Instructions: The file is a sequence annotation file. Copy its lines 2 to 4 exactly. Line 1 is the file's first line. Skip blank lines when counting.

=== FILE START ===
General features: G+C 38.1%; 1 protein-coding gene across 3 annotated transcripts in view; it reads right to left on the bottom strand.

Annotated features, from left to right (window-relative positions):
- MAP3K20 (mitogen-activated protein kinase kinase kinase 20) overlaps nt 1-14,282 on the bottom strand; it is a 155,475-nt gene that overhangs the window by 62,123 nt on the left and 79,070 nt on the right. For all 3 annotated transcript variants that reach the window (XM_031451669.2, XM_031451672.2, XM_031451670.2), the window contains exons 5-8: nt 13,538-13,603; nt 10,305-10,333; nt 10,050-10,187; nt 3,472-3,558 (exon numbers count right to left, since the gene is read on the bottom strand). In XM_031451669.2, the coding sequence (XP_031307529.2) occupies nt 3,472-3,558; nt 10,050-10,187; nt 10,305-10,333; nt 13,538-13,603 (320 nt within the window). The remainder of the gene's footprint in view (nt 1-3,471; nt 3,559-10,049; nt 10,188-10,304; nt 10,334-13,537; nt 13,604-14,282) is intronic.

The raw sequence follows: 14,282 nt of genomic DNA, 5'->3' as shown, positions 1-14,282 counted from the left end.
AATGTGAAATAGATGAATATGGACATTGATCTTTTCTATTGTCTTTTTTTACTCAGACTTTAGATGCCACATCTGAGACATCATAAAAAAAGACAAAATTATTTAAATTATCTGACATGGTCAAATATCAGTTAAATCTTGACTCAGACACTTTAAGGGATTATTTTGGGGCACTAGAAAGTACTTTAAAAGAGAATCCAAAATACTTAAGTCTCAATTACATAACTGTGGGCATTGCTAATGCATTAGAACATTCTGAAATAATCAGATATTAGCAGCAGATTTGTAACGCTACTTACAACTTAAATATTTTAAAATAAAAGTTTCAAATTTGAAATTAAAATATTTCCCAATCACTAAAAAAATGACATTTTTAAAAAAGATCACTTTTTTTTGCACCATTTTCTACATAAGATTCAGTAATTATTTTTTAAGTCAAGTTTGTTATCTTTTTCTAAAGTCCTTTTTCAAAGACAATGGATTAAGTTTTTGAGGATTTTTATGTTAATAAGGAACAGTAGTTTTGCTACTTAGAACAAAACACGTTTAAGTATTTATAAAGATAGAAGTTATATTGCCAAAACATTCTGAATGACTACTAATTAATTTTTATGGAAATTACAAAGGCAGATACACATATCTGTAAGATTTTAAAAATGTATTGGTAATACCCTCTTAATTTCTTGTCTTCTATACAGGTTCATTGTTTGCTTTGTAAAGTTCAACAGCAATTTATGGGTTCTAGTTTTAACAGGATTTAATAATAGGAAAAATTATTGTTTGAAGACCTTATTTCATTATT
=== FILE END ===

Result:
Annotated features, from left to right (window-relative positions):
- MAP3K20 (mitogen-activated protein kinase kinase kinase 20) overlaps nt 1-14,282 on the bottom strand; it is a 155,475-nt gene that overhangs the window by 62,123 nt on the left and 79,070 nt on the right. For all 3 annotated transcript variants that reach the window (XM_031451669.2, XM_031451672.2, XM_031451670.2), the window contains exons 5-8: nt 13,538-13,603; nt 10,305-10,333; nt 10,050-10,187; nt 3,472-3,558 (exon numbers count right to left, since the gene is read on the bottom strand). In XM_031451669.2, the coding sequence (XP_031307529.2) occupies nt 3,472-3,558; nt 10,050-10,187; nt 10,305-10,333; nt 13,538-13,603 (320 nt within the window). The remainder of the gene's footprint in view (nt 1-3,471; nt 3,559-10,049; nt 10,188-10,304; nt 10,334-13,537; nt 13,604-14,282) is intronic.

The raw sequence follows: 14,282 nt of genomic DNA, 5'->3' as shown, positions 1-14,282 counted from the left end.